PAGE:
January 23, 2008

While reading Rod Dreher’s recent essay on “€œPutting Faith in Obama,”€ I began to feel like I was watching the final two minutes of many a B-grade vampire flick. It’s a bright summer day, the hero has killed off all the evil vampires (or so he thinks) and is just about to enjoy a nice drive in the country with his beautiful fiancée. But while kissing said buxom blonde, the hero notices two teeth marks in her neck. He yells, “€œthey got you, too!”€ as she bears her fangs and the camera pans away from the horror about to ensue.

The candidate of hope has already seduced much of the DNC establishment, those who takes cues on politics from the Oprah oracle, Andrew Sullivan, and tons of undergrads who love to attend Obama rallies and share “€œObama Girl“€ YouTube videos but probably won”€™t ever get around to registering to vote. Now it seems, Obama-mania has beguiled some religious conservative, or at least those of the “€œcrunchy“€ variety.          

“Mr. Obama is not a preacher, but he gives awesome sermons. He is comfortable using religious language in his speeches, and it’s easy for conservative Christians to imagine that, despite profound policy differences with the liberal Democrat, he and they share common ground.”

“€œRod, he’s got you, too!”€ One expects such things from Jim Wallis not so from NR contributors.  

I was somewhat relieved when I read on and found that Dreher expressed some skepticism, mentioning that Obama’s church is of the black nationalist variety and that behind Obama’s sweeping rhetoric, there’s likely only conventional liberalism or, worse, a big nothing burger.

Still, Dreher’s ambivalent fascination is representative of a broader phenomenon among religious conservatives, particularly evangelical Protestants. Bush ad man Mark McKinnon (the guy who came up with “€œMission Accomplished”€) let loose that if Obama were to get the nomination he might cease helping the GOP: “€œI just don”€™t want to work against an Obama candidacy,”€ which would, in McKinnon’s mind, “€œsend a great message to the country and the world.”€ Ex-Bushite Mathew Dowd was similarly irrepressible, babbling that he loves Obama and longs to do missionary work in Africa. I would be surprised if Gerson endorses Obama now that he thinks the GOP has lost its fire. Dreher is far more sensible than these three, but he seems to like Obama in much the same way. It’s useful to ask what’s behind all this.     

At point no point does Dreher care to explain what he thinks of, say, Obama’s healthcare plan or his proposals for Iraq. Dreher’s “€œcommon ground”€ seems to derive from a faulty-logic”€””€œmany great conservatives are people of faith; Obama is a person of faith; ergo he must be a lot like a great conservative!”€ Whether Obama’s religion of “€œsocial justice”€ and a semi-agnostic theology actually resembles any kind traditional American Christianity is dubious, but then his authenticity seems to more than make up for this.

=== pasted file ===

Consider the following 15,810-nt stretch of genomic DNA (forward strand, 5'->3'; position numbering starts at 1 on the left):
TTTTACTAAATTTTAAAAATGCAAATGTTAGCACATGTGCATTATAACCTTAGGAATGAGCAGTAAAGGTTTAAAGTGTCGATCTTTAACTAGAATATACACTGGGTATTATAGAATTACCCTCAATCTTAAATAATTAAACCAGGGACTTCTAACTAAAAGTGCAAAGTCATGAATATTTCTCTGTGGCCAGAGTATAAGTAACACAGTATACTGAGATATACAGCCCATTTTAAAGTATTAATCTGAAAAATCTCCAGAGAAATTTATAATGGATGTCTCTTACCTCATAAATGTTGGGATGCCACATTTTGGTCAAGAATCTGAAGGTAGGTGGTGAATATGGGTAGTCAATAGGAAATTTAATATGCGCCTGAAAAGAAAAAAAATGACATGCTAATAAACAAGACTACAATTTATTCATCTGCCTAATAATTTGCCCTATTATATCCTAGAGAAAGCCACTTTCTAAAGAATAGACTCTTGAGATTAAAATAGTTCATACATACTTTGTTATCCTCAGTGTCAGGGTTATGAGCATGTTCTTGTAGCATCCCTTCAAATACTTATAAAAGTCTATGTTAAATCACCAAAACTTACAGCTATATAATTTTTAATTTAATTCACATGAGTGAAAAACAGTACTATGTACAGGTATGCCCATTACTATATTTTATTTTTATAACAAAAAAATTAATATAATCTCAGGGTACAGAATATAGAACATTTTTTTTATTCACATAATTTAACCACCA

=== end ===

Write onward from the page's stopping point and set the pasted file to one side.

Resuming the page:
Dreher’s is a “€œvalues conservative,”€ but then these values seem to have little in the way of content; they”€™re free floating and thus bound to drift ever leftward. As the prophet “€œCrunchy Conservatism“€ one can image that Dreher’s experience of listening to one of Obama’s “€œawesome”€ sermons in much like biting into an “€œfair trade”€ organic apple (purchased at 3.99/pound at Whole Foods).

Faith aside, it seems to be Obama’s potential to “€œtranscend race”€ that seals the deal for Dreher and his ilk:

“€œWhat’s more, the promise that Mr. Obama could represent a decisive break with the divisive racial politics practiced by Jesse Jackson and Al Sharpton, and lead the nation toward authentic racial reconciliation, might make an Obama presidency worth risking.”€

Dreher is certainly sincere in his desire to get beyond race, but then there seems to be little reason to believe that putting Obama in the White House would be a good way to accomplish this. 

Mentioning Jackson and Sharpton, what seems to bother Dreher most about race in America is less those few instances of actual white racism and more the race-based set-asides in business, government, and universities and the media-driven shakedowns led by Sharpton & Co. Obama is attractive not so much because he’s “€œblack”€ but due to his upbringing by a white mother in a white and Asian environment in Hawaii”€”he would thus seem to avoid the Sharpton-esque black nationalist trap. Moreover, Obama has excelled at the “€œwe are one people”€ rhetoric of his 2004 Democratic National Convention speech.

It’s clear that Obama is no racist, and yet when he’s been confronted with serious political questions about race, he has been at best ambiguous at worst duplicitous. In a This Week interview, he threw out few bones to Americans fed up with affirmative action, claiming that he thinks his daughters should be considered privileged by admissions officer”€”but then breathlessly affirmed his support of the process as a necessary tool to be used in the foreseeable future to achieve “€œracial equality.”€

Then there’s the question of his “€œidentity“€: there were a lot options for churchgoing in Chicago … Barack chose the one that embraces Afro-centrism.

Let the authentic reconciliation begin! But before we all sign on, perhaps Dreher should explain exactly what kind of “€œcommon ground”€ conservatives share with Obama and offer us a criterion for evaluating him that isn”€™t purely aesthetic.        


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